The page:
Inadequate prenatal care use among Canadian mothers: Findings from the Maternity Experiences Survey
Authors: Yonathan Debessai, Christy Costanian, Madan Roy, Manal El Sayed, and Hala Tamim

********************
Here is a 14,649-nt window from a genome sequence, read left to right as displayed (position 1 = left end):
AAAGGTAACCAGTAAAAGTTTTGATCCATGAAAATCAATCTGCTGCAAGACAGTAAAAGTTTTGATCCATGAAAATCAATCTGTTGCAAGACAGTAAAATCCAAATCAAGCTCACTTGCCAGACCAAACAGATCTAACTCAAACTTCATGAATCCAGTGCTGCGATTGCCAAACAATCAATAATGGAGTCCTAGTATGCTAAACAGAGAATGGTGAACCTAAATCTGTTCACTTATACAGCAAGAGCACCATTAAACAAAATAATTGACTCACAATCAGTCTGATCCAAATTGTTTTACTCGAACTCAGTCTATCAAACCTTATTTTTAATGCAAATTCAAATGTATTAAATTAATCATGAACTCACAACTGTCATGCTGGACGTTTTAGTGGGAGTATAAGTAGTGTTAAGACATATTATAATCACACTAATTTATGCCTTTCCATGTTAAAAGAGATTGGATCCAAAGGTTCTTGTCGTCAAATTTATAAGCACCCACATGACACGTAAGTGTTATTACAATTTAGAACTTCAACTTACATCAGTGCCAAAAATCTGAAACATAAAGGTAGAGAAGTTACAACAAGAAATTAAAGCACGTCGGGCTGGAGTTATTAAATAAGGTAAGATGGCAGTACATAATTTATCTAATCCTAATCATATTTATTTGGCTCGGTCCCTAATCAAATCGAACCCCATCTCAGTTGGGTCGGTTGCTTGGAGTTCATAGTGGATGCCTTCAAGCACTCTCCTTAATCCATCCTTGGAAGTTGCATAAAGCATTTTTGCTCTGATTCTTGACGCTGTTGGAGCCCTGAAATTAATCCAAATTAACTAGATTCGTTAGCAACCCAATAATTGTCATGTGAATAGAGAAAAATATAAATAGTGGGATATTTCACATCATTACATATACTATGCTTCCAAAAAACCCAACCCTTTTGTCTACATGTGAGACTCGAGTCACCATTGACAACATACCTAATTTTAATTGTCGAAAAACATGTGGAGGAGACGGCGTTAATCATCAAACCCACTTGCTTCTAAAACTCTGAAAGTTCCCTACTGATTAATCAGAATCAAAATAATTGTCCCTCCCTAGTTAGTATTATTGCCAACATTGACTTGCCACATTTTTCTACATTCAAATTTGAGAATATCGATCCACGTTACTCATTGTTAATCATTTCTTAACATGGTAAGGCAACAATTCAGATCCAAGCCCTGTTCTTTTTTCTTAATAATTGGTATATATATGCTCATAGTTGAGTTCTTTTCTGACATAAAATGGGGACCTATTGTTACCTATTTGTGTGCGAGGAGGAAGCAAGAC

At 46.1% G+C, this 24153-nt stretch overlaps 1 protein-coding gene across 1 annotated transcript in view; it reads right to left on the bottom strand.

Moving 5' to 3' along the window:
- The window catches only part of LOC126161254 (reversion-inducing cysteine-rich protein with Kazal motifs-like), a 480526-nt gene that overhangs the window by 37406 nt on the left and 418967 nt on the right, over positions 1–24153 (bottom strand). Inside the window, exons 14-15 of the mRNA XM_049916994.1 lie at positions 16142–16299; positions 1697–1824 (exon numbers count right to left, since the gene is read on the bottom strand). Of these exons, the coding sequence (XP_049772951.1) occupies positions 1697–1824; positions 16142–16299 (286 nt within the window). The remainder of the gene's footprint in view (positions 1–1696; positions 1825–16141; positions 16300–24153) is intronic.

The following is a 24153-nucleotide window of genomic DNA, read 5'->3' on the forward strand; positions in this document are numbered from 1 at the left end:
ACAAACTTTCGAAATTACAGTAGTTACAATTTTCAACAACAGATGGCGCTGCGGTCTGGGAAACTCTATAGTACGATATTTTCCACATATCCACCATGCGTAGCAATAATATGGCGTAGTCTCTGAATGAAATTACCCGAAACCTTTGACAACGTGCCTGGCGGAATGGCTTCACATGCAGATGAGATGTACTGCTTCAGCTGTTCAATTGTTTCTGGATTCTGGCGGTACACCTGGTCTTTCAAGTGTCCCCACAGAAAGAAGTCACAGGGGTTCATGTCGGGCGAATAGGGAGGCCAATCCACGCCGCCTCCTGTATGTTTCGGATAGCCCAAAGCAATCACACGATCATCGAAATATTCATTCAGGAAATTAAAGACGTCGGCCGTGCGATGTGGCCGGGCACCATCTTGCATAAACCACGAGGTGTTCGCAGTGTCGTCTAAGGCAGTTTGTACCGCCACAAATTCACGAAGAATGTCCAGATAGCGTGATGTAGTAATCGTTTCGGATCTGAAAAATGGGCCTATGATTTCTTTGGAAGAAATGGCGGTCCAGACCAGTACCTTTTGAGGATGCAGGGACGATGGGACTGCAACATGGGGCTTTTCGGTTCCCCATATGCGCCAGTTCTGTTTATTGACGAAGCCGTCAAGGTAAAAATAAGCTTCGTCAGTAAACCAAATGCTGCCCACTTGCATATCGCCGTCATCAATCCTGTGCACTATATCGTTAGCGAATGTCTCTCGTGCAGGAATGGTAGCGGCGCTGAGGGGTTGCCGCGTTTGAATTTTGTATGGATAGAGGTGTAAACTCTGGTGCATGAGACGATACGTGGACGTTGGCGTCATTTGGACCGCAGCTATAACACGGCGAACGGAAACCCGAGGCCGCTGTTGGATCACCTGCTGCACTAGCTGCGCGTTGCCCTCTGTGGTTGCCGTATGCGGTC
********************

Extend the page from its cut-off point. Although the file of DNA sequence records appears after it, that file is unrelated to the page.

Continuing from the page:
Objective: This study aims to investigate predictors of inadequate prenatal care (PNC) use among pregnant women in Canada. Study Design: Data for this secondary analysis was drawn from the Maternity Experiences Survey, a cross sectional, nationally representative survey that assessed peri- and post-natal experiences of mothers aged 15 and above in the Canadian provinces and territories. PNC use was measured by the Adequacy of Prenatal Care Utilization Index. Multivariate logistic regression analysis was conducted to determine socio-economic, demographic, maternal, delivery related and health service characteristics associated with inadequate PNC use. Results: Prevalence of inadequate PNC was at 18.9%. Regression analysis revealed that mothers who were immigrants (odds ratio (OR)=1.40; 95% (confidence interval) CI: 1.13-1.74), primiparous (OR=1.22; 95% CI: 1.04-1.44), smoked (OR=1.33; 95% CI: 1.04-1.69) or consumed alcohol (OR=1.32; 95% CI: 1.03-1.68) during their pregnancy were more likely to receive inadequate PNC. Mothers with a family doctor as PNC provider versus those with an obstetrician (OR=1.26; 95% CI: 1.08-1.48) were more likely to have inadequate PNC. Conclusions: This is the first nationwide study in Canada to examine the factors associated with inadequate PNC use. Results of this study may help design interventions that target women with profiles of socio-demographic and behavioral risk to optimize their PNC use.
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